I have been dipping into Wassily Kandinsky’s Concerning the Spiritual in Art (Über das Geistige in der Kunst). It is a small volume, but I have been reading it in downright tiny portions. It is hardly complex or densely packed, but it is one of those books where the simplicity and directness of the presentation permits the material’s potency, it’s weightiness, to manifest all the more.
Kandinsky quoting Arnold Schönberg:
“Every combination of notes, every advance is possible, but I am beginning to feel that there are also definite rules and conditions which incline me to the use of this or that dissonance.” (16–17)
This is one of the vital insights of European modernity that I’m not sure has been well-integrated into the occult scene. There is dissonant order. The exploration of this order is the exploration, also, of this order’s particular interactions on the consonant order, the order that well suits our human being.
I suspect we could talk about scales of dissonance, too. There is the dissonant of another whose spiritual order is just a little off-kilter from the perspective of our own, but also the radical dissonance of alien spiritual intelligences.
Where it is present in the occult scene, it tends to be underconceptualized. An occult practice often uses specific forms of dissonance (strange sounds, unusual movements, etc.), but without appreciating the dissonant order itself. There is some good sense in this, especially in the preparatory work when too much dissonance can dissipate the consonant order necessary to maintain coherence, but it often shuts down the communications that can occur between consonant patterns, the way in which we spiral outward into a new, glorious, orchestral consonance (or a quiet, thrumming, red-hot consonance that bears the pressure of the world upon itself or…or…or…).
Too often, too, when that dissonant potentials of the work are discovered, they are quickly lost in a reactive glorification of the dark and spooky that erases the dissonant and replaces it with a consonant inversion. Devils and demons become anti-angels, or, even more banal, villains that embody whatever the consonant order neglects.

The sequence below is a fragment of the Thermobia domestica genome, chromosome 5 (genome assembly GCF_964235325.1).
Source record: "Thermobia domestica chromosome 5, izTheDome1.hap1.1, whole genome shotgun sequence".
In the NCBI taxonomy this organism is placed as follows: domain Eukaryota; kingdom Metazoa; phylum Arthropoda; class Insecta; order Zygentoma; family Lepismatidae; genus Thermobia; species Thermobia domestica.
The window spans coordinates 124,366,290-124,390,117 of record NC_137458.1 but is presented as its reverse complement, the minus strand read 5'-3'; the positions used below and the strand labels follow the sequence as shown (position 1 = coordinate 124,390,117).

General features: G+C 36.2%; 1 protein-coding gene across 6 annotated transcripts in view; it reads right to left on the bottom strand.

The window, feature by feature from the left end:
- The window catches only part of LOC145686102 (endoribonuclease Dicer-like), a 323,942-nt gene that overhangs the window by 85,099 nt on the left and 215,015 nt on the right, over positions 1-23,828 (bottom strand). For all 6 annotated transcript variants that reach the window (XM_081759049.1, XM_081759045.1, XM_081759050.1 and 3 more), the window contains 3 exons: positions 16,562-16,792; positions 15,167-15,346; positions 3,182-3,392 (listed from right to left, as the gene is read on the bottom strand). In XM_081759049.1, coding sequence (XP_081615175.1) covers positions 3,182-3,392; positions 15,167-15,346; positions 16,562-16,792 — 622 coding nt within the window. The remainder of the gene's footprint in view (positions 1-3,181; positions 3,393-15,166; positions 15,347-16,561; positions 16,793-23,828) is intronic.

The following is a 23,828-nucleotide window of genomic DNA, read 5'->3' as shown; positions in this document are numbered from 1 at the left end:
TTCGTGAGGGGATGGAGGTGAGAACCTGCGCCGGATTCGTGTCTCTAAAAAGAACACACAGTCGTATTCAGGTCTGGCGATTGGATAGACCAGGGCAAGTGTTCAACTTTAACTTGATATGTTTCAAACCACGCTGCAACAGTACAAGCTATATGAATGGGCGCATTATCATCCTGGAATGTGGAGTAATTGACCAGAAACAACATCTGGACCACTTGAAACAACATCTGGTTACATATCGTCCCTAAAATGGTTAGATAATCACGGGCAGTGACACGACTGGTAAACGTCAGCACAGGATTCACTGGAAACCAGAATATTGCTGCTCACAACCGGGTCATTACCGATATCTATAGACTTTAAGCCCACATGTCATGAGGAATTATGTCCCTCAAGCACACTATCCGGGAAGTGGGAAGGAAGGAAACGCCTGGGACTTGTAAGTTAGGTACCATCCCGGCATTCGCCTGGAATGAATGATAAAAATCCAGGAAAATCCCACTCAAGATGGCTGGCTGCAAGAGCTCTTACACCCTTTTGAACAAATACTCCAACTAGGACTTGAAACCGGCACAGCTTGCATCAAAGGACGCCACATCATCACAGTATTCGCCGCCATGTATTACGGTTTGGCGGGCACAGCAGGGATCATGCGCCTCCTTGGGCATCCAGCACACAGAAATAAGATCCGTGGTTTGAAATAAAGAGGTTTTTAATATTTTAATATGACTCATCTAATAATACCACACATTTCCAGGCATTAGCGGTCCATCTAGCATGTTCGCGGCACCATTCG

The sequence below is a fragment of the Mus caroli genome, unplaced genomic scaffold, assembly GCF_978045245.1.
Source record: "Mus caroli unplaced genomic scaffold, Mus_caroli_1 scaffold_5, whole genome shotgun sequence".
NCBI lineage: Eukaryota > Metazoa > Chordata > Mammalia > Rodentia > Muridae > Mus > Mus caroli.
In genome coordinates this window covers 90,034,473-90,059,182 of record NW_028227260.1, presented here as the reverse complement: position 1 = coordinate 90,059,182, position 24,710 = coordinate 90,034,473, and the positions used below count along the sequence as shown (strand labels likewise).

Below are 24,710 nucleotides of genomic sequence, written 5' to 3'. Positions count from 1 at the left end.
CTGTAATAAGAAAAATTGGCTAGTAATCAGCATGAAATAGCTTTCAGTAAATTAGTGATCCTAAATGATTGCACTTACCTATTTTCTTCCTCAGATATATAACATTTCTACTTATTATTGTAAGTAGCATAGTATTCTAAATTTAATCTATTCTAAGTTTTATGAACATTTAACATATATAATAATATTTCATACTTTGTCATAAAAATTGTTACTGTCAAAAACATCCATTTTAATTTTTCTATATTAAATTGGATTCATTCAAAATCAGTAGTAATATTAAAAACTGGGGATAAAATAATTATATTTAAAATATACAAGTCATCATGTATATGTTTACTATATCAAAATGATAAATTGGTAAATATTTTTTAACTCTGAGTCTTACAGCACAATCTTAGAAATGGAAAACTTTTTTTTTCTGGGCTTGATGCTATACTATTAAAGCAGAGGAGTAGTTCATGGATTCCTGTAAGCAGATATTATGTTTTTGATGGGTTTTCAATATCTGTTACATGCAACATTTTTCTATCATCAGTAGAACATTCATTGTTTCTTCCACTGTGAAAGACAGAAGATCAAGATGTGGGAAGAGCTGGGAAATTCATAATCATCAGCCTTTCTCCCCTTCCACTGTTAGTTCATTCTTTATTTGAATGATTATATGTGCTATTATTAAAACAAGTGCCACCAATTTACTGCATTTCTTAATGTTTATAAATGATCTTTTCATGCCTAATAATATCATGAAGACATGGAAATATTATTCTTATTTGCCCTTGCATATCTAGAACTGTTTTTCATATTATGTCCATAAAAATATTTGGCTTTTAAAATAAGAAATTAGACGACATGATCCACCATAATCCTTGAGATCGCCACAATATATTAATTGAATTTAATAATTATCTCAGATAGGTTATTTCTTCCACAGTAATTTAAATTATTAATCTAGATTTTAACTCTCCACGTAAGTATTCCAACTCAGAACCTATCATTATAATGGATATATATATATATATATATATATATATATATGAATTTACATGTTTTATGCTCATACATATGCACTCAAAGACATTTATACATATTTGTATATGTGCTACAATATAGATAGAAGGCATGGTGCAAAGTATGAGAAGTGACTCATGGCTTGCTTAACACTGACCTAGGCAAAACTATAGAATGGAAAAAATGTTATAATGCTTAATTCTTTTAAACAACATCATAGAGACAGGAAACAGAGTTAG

Kandinsky on the modern arts:
“In each manifestation is the seed of a striving towards the abstract, the non-material. Consciously or unconsciously they are obeying Socrates’ command—Know thyself. Consciously or unconsciously artists are studying and proving their material, setting in the balance the spiritual value of those elements, with which it is their several privilege to work.” (19)
Art as a counter-movement to knowledge as we usually conceive of it, from the discursive into the affective. This tells us something, too, about the advantages of the dissonant in this situation, because it moves us toward a more expansive experience of the world, toward a world that incorporates our consonant integrity but also exceeds (and inevitably demolishes) it.
Kandinsky on the abstraction that uses established forms usually deemed realistic:
“But if the object is not itself seen, but only its name heard, the mind of the hearer receives an abstract impression only…and a corresponding vibration is immediately set up in the heart…. Even a familiar word like ‘hair,’ if used in a certain way can intensify an aura of sorrow or despair.” (15)
This seem a useful way to approach some forms of religious or spiritual understanding, as a movement into the dark and generative movements of the heart.